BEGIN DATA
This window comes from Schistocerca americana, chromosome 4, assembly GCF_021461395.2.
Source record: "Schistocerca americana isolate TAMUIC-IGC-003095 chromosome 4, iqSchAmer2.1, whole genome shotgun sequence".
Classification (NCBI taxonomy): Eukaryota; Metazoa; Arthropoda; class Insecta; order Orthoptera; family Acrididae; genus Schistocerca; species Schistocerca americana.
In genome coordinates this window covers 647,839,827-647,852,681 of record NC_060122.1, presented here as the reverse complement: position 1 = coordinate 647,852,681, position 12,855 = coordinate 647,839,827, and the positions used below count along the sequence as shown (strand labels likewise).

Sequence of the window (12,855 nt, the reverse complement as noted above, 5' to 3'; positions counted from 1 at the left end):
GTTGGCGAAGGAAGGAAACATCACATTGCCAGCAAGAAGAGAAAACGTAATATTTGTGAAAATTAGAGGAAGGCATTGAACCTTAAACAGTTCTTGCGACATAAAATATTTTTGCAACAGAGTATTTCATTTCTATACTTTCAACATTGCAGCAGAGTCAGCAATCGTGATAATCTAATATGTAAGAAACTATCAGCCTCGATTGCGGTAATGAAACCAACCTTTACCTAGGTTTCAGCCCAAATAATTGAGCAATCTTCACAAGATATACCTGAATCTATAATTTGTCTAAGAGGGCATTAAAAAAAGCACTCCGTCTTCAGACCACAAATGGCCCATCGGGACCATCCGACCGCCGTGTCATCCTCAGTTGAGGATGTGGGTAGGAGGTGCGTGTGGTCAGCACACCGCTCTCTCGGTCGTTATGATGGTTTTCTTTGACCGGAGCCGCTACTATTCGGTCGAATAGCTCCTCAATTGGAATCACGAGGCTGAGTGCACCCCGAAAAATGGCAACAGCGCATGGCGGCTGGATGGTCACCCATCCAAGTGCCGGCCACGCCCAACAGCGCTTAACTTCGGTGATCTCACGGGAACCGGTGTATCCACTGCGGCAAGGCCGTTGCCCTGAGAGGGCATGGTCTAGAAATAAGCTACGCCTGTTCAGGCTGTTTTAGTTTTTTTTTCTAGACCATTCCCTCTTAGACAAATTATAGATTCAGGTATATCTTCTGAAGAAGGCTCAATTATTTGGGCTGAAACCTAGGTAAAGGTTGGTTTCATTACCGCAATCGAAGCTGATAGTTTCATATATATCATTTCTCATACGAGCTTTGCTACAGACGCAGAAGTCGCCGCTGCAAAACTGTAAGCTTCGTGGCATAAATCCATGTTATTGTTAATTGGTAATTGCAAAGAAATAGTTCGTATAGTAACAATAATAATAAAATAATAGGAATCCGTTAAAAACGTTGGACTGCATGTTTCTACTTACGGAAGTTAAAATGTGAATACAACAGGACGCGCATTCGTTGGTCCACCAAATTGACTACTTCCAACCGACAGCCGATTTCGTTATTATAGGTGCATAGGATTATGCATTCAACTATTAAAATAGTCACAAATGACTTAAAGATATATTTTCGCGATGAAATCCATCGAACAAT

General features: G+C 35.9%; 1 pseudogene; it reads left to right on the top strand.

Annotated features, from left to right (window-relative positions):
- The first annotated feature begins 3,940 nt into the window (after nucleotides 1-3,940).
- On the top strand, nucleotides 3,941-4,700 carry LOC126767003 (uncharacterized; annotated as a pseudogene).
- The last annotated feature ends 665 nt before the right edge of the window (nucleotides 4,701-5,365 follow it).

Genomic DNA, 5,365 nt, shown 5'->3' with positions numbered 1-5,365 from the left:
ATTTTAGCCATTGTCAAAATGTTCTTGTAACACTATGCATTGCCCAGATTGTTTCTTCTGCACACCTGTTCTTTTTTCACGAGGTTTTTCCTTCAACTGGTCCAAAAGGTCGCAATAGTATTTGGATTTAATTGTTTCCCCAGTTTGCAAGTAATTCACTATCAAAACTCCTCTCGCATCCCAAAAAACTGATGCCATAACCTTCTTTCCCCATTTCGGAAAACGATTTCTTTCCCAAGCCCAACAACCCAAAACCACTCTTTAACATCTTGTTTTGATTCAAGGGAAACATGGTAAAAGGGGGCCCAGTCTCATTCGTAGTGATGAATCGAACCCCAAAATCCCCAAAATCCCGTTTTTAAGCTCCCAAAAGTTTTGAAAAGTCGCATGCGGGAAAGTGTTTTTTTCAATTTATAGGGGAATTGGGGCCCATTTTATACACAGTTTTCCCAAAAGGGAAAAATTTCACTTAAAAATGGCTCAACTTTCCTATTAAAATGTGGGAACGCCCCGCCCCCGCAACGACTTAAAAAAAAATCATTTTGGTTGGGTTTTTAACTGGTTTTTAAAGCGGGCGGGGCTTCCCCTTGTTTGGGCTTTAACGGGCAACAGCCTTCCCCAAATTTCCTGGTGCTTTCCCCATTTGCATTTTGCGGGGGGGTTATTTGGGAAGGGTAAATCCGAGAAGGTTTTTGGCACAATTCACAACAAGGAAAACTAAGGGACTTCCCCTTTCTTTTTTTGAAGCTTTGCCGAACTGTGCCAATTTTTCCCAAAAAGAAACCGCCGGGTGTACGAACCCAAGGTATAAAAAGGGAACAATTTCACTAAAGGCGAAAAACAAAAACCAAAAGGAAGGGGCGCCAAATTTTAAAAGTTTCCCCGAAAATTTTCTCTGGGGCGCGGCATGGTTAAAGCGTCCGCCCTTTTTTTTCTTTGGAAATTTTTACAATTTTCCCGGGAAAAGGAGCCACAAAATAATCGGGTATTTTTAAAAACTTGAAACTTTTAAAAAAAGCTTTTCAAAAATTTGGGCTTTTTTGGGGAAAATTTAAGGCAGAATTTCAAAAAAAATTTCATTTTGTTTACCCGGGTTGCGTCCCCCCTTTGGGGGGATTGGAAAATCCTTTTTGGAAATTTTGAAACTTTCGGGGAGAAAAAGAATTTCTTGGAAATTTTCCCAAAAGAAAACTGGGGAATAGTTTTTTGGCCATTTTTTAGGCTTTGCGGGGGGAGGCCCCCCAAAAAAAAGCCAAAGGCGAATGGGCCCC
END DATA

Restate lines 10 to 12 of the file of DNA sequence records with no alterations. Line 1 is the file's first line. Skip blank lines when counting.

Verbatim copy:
- On the top strand, nucleotides 3,941-4,700 carry LOC126767003 (uncharacterized; annotated as a pseudogene).
- The last annotated feature ends 665 nt before the right edge of the window (nucleotides 4,701-5,365 follow it).

Genomic DNA, 5,365 nt, shown 5'->3' with positions numbered 1-5,365 from the left: